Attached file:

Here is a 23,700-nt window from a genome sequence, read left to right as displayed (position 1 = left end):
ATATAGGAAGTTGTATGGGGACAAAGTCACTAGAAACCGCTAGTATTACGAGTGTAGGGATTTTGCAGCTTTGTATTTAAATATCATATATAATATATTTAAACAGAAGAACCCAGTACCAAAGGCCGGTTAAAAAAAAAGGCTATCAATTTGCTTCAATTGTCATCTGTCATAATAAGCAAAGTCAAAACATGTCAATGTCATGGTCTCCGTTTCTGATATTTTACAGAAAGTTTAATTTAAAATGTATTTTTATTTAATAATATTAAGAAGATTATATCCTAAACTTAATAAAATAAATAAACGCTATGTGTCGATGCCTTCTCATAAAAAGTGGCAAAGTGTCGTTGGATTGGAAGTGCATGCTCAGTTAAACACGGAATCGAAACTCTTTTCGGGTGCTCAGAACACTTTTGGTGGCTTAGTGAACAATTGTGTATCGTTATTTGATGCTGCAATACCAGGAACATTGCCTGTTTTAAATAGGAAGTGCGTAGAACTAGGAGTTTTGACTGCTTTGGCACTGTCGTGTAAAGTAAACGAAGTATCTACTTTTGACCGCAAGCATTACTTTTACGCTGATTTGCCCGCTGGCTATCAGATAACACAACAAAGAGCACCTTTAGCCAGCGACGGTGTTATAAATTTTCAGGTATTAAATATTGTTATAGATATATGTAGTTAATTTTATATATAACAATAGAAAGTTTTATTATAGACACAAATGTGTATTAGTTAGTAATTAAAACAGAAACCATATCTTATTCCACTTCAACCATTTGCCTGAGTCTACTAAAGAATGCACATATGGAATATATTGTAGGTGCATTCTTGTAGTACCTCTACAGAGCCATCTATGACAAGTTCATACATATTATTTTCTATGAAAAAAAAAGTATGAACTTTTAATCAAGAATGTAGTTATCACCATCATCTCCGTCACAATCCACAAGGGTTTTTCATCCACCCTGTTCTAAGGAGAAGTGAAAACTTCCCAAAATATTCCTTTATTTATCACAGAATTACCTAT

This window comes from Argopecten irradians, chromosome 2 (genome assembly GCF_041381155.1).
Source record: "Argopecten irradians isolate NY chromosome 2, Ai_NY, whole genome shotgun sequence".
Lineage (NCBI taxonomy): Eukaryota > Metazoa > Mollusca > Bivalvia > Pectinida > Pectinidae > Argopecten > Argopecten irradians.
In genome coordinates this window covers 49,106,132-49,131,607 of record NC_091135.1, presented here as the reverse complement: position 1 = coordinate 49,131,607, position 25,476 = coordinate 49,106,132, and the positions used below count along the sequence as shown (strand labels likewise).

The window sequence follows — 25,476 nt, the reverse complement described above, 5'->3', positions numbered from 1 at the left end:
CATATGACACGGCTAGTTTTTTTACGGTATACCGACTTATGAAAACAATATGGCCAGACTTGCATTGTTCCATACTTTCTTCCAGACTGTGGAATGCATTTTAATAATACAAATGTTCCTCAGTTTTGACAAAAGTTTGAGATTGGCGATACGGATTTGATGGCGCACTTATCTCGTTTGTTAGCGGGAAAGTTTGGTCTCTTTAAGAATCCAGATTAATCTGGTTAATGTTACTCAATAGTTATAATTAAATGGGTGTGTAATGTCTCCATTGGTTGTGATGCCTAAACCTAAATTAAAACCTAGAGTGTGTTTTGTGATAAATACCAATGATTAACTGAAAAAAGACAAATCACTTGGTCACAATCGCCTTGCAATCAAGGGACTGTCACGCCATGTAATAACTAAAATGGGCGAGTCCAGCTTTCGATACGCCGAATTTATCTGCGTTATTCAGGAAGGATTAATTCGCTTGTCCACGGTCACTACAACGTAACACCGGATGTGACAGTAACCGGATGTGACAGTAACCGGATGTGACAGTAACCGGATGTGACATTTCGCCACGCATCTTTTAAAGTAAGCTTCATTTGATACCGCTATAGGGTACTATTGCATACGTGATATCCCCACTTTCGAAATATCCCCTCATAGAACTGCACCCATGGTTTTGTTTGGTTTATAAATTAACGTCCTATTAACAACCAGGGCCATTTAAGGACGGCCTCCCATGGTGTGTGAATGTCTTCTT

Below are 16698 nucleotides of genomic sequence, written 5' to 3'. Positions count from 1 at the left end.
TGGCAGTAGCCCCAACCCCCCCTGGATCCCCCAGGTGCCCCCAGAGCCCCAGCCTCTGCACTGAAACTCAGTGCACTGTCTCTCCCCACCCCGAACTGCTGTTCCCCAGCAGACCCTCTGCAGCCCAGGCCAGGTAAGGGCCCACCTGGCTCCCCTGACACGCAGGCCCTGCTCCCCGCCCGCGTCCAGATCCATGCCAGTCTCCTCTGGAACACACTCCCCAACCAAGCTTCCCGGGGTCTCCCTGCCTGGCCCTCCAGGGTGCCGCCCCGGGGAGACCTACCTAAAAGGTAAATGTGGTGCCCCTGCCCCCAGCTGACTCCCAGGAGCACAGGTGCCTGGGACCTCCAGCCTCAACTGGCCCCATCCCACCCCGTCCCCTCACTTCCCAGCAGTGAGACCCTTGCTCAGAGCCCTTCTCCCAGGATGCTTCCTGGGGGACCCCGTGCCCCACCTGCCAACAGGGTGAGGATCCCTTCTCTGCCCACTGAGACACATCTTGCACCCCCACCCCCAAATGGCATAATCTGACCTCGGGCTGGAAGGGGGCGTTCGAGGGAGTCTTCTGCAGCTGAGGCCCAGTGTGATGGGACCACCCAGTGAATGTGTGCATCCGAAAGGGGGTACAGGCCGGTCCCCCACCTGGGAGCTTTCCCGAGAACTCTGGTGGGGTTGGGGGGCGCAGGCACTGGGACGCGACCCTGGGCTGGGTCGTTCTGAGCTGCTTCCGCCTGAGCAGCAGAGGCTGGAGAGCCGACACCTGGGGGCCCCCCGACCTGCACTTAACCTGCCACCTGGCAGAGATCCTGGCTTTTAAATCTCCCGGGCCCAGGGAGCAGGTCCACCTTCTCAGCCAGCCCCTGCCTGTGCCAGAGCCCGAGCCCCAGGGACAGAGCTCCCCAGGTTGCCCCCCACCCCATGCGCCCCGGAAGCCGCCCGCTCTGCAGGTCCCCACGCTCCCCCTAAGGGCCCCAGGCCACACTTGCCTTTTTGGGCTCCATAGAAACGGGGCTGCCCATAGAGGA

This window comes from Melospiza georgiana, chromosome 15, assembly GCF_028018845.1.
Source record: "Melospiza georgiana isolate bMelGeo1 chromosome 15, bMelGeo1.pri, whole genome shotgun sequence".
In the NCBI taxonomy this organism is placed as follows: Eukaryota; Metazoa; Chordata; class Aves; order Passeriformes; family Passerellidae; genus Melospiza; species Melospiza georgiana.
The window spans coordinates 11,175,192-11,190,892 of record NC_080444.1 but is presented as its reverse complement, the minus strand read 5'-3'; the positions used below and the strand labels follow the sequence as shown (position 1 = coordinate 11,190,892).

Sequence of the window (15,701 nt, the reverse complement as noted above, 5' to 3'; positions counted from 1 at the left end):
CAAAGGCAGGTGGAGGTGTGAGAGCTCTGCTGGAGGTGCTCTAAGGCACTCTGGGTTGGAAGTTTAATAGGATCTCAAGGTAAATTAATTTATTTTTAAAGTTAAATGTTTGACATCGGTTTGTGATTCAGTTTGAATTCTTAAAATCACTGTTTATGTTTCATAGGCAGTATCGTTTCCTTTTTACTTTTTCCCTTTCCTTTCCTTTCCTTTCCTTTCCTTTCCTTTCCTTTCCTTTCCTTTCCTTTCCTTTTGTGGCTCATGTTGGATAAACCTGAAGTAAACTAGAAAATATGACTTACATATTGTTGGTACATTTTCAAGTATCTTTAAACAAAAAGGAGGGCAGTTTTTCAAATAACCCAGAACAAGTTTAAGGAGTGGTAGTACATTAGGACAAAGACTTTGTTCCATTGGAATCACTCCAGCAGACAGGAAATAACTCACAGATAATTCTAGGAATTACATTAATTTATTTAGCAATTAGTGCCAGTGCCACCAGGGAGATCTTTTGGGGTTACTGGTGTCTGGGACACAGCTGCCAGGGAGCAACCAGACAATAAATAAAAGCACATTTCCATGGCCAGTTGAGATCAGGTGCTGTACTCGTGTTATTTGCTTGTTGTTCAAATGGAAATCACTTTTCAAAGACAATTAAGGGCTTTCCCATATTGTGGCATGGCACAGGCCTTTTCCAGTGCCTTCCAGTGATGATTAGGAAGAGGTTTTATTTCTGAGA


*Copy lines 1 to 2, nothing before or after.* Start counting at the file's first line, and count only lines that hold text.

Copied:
Here is a 23,700-nt window from a genome sequence, read left to right as displayed (position 1 = left end):
ATATAGGAAGTTGTATGGGGACAAAGTCACTAGAAACCGCTAGTATTACGAGTGTAGGGATTTTGCAGCTTTGTATTTAAATATCATATATAATATATTTAAACAGAAGAACCCAGTACCAAAGGCCGGTTAAAAAAAAAGGCTATCAATTTGCTTCAATTGTCATCTGTCATAATAAGCAAAGTCAAAACATGTCAATGTCATGGTCTCCGTTTCTGATATTTTACAGAAAGTTTAATTTAAAATGTATTTTTATTTAATAATATTAAGAAGATTATATCCTAAACTTAATAAAATAAATAAACGCTATGTGTCGATGCCTTCTCATAAAAAGTGGCAAAGTGTCGTTGGATTGGAAGTGCATGCTCAGTTAAACACGGAATCGAAACTCTTTTCGGGTGCTCAGAACACTTTTGGTGGCTTAGTGAACAATTGTGTATCGTTATTTGATGCTGCAATACCAGGAACATTGCCTGTTTTAAATAGGAAGTGCGTAGAACTAGGAGTTTTGACTGCTTTGGCACTGTCGTGTAAAGTAAACGAAGTATCTACTTTTGACCGCAAGCATTACTTTTACGCTGATTTGCCCGCTGGCTATCAGATAACACAACAAAGAGCACCTTTAGCCAGCGACGGTGTTATAAATTTTCAGGTATTAAATATTGTTATAGATATATGTAGTTAATTTTATATATAACAATAGAAAGTTTTATTATAGACACAAATGTGTATTAGTTAGTAATTAAAACAGAAACCATATCTTATTCCACTTCAACCATTTGCCTGAGTCTACTAAAGAATGCACATATGGAATATATTGTAGGTGCATTCTTGTAGTACCTCTACAGAGCCATCTATGACAAGTTCATACATATTATTTTCTATGAAAAAAAAAGTATGAACTTTTAATCAAGAATGTAGTTATCACCATCATCTCCGTCACAATCCACAAGGGTTTTTCATCCACCCTGTTCTAAGGAGAAGTGAAAACTTCCCAAAATATTCCTTTATTTATCACAGAATTACCTAT